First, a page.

For entrepreneurs in particular, it's certainly becoming more and more popular. A lot of people I know are even doing Ayahuasca here in the US without having to go to South America or Central America. For those who don't know anything about it, what does it involve and how was your experience specifically?

Well, first thing I'll say, it's NOT for everybody. Don't try this at home. I am not the expert. I'm looking right into camera when I say this! This is not my job and I'm not promoting anything. That enough disclaimers!?

Oh my goodness.

No, it was a way for me to find out more of my triggers, to find out what made me tick, even though I'm doing all this spiritual work — here we go again with that term — which includes coaches and therapists, all these. So it just was a way to get more clear, if you will. And it's not for everybody, so if you're not called, it's a no-no. I'm going to keep qualifying that. But it was just another tool that I found really resourceful for me.

What about people who are in a negative mindset or brain fog — are there any tools you can share with people to help them shift their energy?

Yeah, so I'm a big fan of touchstones. And for me, that's something physical to remind me of something I'm doing or want to remember. What I do is if I've had a great conversation or I've had a great idea or something magical has happened, I'll pick up a stone or something small and to remember to hold it, and this is what you should do, or this is what I recommend.

If there's something you want to remember, and it could be as simple as something I've said today that's resonated or you've had an idea and you want to remember it, or there's some emotions, usually an emotion, I pick something up, I put it in my hand. So if you're sitting at home right now, do this. Pick something up. I put it in my hand, I hold it. And this is kind of a Joe Dispenza thing that I've kind of alliterated on.

And I hold my hand and I close my eyes. I think about what's in my hand, and I think what it represents, and then I attach this emotion to it. I just don't remember what it is. I remember how I feel. It's how you feel. That's the important thing. And so when I let go, it's right there in the palm of my hand and I put it on my desk and I've got these stones all over my house. I've got hundreds of these things.

I just don't remember what it is. I remember how I feel.

So next time, whatever you just held in your hand and you look at it, remember the emotion you felt with it. And that's the memory, that's the touchstone and do it time and time again if it resonates with you. It's just a remembrance of an emotion. And for me personally, I've found it super, super powerful because I forget visions. I forget things that I see. I forget the specific conversation. But when I've had this amazing heartfelt conversation with somebody, I know how it felt. I know the emotion, I remember the words and these touchstones remind me. And it's something I practice, I preach. I really think if you give it a try, it will work for you too.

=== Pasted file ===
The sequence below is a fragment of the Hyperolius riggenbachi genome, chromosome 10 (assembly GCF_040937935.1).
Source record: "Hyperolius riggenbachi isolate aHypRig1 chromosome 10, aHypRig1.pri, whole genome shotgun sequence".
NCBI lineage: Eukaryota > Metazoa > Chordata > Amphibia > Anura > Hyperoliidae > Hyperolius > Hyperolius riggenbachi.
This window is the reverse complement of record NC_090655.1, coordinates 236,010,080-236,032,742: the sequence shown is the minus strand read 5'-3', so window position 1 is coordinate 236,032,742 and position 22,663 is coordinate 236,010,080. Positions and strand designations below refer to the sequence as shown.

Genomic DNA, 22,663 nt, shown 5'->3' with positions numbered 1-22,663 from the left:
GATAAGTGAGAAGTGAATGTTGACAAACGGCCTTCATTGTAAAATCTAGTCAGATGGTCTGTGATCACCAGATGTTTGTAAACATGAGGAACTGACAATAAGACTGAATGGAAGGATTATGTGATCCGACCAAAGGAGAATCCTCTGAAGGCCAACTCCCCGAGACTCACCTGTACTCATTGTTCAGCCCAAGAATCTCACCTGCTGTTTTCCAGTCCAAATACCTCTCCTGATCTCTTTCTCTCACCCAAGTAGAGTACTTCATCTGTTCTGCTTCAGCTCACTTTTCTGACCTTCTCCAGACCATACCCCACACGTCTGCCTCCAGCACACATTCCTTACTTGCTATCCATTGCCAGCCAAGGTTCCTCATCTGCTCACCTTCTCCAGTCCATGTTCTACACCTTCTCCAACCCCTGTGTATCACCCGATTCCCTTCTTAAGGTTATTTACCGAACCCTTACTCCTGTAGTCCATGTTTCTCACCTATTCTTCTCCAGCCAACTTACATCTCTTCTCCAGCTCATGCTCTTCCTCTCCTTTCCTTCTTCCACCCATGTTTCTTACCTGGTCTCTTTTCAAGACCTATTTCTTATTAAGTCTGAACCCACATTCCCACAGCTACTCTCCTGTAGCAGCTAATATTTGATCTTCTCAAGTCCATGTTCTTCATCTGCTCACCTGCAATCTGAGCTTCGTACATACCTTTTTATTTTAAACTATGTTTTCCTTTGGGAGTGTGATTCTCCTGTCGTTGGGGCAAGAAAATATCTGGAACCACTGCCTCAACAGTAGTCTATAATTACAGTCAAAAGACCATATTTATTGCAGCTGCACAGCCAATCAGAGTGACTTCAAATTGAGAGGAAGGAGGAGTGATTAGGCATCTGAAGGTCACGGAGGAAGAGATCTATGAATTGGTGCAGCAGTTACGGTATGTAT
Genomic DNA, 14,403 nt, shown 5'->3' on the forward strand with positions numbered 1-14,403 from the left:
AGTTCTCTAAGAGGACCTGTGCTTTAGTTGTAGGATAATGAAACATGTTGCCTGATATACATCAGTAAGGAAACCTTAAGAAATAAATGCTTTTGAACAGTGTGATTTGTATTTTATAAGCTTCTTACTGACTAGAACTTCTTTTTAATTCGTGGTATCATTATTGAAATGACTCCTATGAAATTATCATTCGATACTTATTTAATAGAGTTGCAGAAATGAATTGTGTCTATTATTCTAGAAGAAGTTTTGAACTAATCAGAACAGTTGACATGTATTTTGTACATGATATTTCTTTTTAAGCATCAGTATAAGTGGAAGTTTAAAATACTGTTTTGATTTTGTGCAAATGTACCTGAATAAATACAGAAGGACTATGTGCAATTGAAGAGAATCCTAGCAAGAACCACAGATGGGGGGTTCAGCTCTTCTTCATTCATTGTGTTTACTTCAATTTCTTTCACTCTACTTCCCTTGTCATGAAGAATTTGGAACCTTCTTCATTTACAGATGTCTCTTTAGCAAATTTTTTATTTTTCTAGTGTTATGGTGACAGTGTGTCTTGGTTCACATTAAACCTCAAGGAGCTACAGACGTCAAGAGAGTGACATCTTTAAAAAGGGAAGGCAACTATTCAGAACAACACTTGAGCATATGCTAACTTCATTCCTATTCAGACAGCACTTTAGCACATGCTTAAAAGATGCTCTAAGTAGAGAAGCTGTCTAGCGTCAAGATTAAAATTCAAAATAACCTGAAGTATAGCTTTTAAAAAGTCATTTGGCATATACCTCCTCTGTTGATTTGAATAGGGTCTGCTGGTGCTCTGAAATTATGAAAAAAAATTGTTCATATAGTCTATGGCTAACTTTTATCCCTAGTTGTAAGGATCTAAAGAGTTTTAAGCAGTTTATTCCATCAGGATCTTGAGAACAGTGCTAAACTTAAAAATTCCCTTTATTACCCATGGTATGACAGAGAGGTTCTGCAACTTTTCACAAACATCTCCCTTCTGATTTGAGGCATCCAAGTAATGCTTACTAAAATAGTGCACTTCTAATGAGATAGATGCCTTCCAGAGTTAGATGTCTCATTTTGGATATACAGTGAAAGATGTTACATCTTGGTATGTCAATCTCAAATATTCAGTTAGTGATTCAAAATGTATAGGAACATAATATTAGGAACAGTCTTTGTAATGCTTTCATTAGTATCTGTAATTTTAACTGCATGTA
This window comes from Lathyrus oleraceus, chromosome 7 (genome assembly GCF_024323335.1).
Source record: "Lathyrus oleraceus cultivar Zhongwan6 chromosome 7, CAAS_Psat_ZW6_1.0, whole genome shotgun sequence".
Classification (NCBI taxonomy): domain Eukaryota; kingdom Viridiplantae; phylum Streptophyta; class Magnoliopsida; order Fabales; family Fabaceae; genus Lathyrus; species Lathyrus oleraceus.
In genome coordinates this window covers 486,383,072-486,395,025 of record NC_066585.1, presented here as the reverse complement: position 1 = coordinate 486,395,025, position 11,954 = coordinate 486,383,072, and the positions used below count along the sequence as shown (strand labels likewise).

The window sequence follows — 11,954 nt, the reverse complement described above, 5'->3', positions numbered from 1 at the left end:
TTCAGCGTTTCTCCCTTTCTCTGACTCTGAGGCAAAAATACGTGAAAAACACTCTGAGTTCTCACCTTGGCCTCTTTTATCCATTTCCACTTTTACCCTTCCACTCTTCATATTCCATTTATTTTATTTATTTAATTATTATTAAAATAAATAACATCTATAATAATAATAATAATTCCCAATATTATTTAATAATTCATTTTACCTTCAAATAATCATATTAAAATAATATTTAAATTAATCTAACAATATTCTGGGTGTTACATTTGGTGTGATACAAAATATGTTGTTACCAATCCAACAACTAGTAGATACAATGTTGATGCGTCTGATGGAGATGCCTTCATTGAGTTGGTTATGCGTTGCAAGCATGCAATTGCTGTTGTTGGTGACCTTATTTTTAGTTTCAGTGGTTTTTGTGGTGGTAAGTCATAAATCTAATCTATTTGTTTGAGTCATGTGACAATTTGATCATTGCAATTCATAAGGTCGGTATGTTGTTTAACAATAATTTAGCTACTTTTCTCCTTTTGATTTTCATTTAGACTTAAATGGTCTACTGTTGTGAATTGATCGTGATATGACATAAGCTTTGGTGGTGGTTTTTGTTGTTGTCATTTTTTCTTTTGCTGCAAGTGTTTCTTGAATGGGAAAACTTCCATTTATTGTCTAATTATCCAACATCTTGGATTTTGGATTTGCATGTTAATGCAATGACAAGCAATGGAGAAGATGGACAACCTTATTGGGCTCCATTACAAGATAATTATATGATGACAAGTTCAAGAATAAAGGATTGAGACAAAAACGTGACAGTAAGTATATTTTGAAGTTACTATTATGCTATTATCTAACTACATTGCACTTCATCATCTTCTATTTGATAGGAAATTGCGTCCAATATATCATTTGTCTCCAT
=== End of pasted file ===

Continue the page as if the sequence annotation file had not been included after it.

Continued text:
So they bring you back into that feeling when you were there experiencing it?

That's exactly what it is. It's all about the feeling. So it's like Pictionary, going back to that. You don't remember the words of Pictionary. You may remember one or two of the sketches, but you remember how you felt, you remember the emotion, you remember who you were playing with. You remember the joy. That's what these touchstones are to me.

I'll just quickly say, it started when my father passed and his favorite color was yellow and I'm going through, and I'm sad, and I'm walking past a junk shop. And there were all these yellow stones, I'm crying. Dad was speaking to me, hello dad. He was there and I bought a bunch of these things and I gave one to everybody at the funeral. Everyone at the funeral. And to this day, I carry them with me in my travel bag. He's always with me. So they're powerful.

I love that. Thank you for sharing. It's really interesting. And I know there's a lot of people struggling right now, particularly with what's happened with COVID the last year and a half. Using something like touchstones seems to be a great way to help shift that energy and focus on the bigger picture when you don't feel like it.


In Game Changer, you mentioned that your intent with Pictionary was to create a game that was so entertaining, so fun, and so engaging. What experiences in your life today give you those same feelings?

Exploring. Yeah. I'm totally in exploration mode again. Well, the book for a while, writing a book was an interesting process. Oh my gosh. Just remembering everything was crazy to go through it and the stories and calling the people who were involved. They remembered things differently than me. That was interesting as well, but it's my book! So whatever's in there is how I remember it.

So right now, I'm exploring and I'm looking at turning the book into a docu-series, that's kind of keeping my attention these days and just trying new things. I still love travel, meeting new people, new experiences that way. That's really one of my joy is that new experience, new people, new events.

How do you balance the hunger for future achievements with all the amazing things you've done with retaining happiness in the present?

It's hard. It's hard. I'd love to say I'm perfect. And, "Oh my gosh, look at me, my life's perfect." No. I was going to say it's a daily struggle, but it's not a daily struggle. Struggle is not the right word. It's a daily pursuit. It's my daily pursuit. My girlfriend calls it the daily pursuit of not stressing. So the more stressed I am, the less creative I am. So that's my daily pursuit.

If things stress me, I try desperately to not be there, to not go in that direction. And it's a hard balance, but I really like the trying now. This journey that I'm on, the tools I've learned have really given me almost a hope for the future. My future is not so bad. My present is not so bad, but it's a daily pursuit.

It's hard, isn't it? You can feel parts of your brain want you to push, push, push, but if you succumbed to that all the time you'd be massively out of sync with your daily practices. Before you know it, something has happened, and you're saying to yourself, "Wow, how did I get here again?" So being true to those daily practices seems to be incredibly important, I've found.